My first Orgasm at 25

FEMME DIARIES: Chronicles of Sex, Desire and Womanhood

Samantha, 29

On March 23rd, 2010, I had my first orgasm at the age of twenty-five years, six months, and three days old.

I grew up attending the “Abstinence Workshop” at my church in 6th grade where we were given lockets to symbolize our chastity, complete with a key to give to our husbands on our wedding night. Shortly after my first period, I had to listen to books-on-tape about how masturbation is a sin, and fornicators be damned. Even better was my “Sexual Purity” class that substituted for Sex Ed in my 8th grade science class, complete with a Xeroxed flowchart that started with Hugging and Holding hands, and ended with Pregnancy, AIDS, and Death. (I shit you not.) Subsequently, I lost my virginity at twenty-years-old and didn’t experience my next sexual partner until I was twenty-four.

I was taught a the dogmatic concept that sex was wrong, bad, and dirty; and I, being hyper-sexual for as long as I could remember, was equally wrong, bad, and dirty for all of the things that I felt and thought and wanted. Even though I didn’t consider myself to be religious by my early twenties, these feelings about sex stuck with me, as all good propaganda does. I had been taught that fornicators were sinners, and I was left with a post-coital feeling that I had participated in some offending act. Not surprisingly, this was a feeling that didn’t go away when I got married at twenty-one to the guy I had given my virginity to.

I was painfully insecure in my youth. I dealt with common teenage and young adult afflictions: serious body image issues, self-loathing, and an immense fear that I would never find someone who would or could love me. At 19, I had my first real boyfriend. He was the first guy to ever pay me any ongoing attention, so, of course, I married him.

We weren’t sexually compatible. At all. But, having been each other’s firsts, we knew nothing else. My anorgasmia deeply affected us both. Him, his pride. Me, my sense of self-worth and that ever-present feeling that something was seriously wrong with me.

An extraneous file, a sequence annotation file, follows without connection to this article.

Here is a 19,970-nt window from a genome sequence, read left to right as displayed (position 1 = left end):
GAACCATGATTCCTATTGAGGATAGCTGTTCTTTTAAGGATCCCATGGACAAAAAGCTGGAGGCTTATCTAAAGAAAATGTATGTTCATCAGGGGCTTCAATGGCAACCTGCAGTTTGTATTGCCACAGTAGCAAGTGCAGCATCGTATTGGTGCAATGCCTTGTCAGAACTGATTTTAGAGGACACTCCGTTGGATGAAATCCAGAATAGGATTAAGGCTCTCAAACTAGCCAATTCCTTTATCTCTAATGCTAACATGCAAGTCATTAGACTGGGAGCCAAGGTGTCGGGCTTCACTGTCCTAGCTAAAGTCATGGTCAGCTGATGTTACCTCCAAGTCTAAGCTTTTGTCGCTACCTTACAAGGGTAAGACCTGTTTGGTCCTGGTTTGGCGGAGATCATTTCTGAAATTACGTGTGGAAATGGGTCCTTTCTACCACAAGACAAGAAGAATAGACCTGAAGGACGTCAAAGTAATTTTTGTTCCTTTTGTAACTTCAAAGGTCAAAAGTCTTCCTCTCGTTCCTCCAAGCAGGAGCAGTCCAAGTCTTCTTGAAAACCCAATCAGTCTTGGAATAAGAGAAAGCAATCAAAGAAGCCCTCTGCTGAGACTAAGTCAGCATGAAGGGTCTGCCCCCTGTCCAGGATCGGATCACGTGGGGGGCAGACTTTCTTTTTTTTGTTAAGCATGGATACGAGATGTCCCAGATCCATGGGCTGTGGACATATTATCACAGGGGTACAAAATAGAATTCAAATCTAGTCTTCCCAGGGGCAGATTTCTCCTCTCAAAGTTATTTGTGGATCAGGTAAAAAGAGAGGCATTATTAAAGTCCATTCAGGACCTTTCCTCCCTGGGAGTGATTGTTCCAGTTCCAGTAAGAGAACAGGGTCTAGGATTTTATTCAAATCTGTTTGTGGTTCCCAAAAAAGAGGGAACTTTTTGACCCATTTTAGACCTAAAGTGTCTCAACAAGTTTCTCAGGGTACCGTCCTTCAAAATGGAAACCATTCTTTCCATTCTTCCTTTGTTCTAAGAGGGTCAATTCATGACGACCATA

The sexual partners after him, before having my first orgasm were often wonderful, tender, and patient with me. But their conviction and need to be the one to make me orgasm for the first time put way too much pressure on me. I would enjoy our sexual encounters. I would experience pleasure and connection and emotional intimacy, but the moment it felt like they simply had their eye on the prize, I would shut down; I would often lose sensation or become overly-sensitized and need to pause. These moments were the hardest. To have to look down at a lover and try to communicate that I “just wasn’t going to get there,” Nothing ever took the sting out of their look of disappointment.

I wondered if this was a non-physical problem. Was I forever going to be fucked up? Or destined to a life of sexual frustration and damaged intimacy? I thought that maybe my anorgasmia was because I was too uptight, or too inexperienced, or too over-analytical, or too insecure, or too up in my head, or too…something… I saw this situation as entirely my fault, my problem, my issue, and I had to “figure it out”. It took me a year of being in therapy before I even admitted it to my therapist. I was 23 at this point, and she was so compassionate that I burst into tears, relieved to have finally found the courage to open up to her, and to have finally found someone who knew how to support me.

When I finally had my first orgasm, it was a little shocking. I had gotten so used to my body shutting down, that I was almost not paying attention when my body took it’s first step from crescendo to actual climax. It was a just small contraction, but it was an actual, honest-to-god orgasm, and I was ecstatic. At this point, I expected the floodgates to open. I thought that I would start to have orgasms by the dozen. Eventually, I did, but there was still a continuing process to undergo. Turns out, I was primarily a vaginal orgasmer, which was a pretty vital piece of information. My orgasmic ability eventually encompassed solo clitoral stimulation, but at first, I had to have internal stimulus. I started reading the fuck out of sex books and how-to manuals. I practiced the act of “yoni gazing,” where I just held up a mirror and stared at my bits. I was amazed at the fact that I really didn’t know what my female anatomy looked like.

There is empowerment through knowledge.  Equally, there is shame in ignorance, and fear with lack of edification. All to often, our insecurities hold us back from the potential of truly amazing experiences. It’s important that we cast away the veil that surrounds sex in our culture. Sex is a beautiful, wonderful, natural, and biological act; there need be no shame there. Unfortunately, there is a cloud of misinformation propagated in our society. These stigmas will only go away when we actively work to dispel the myths and judgments that surround sex and sexual expression. This is something that everyone needs to be an active part of: men and women of all ages – we all have a vested interest in bringing about this change.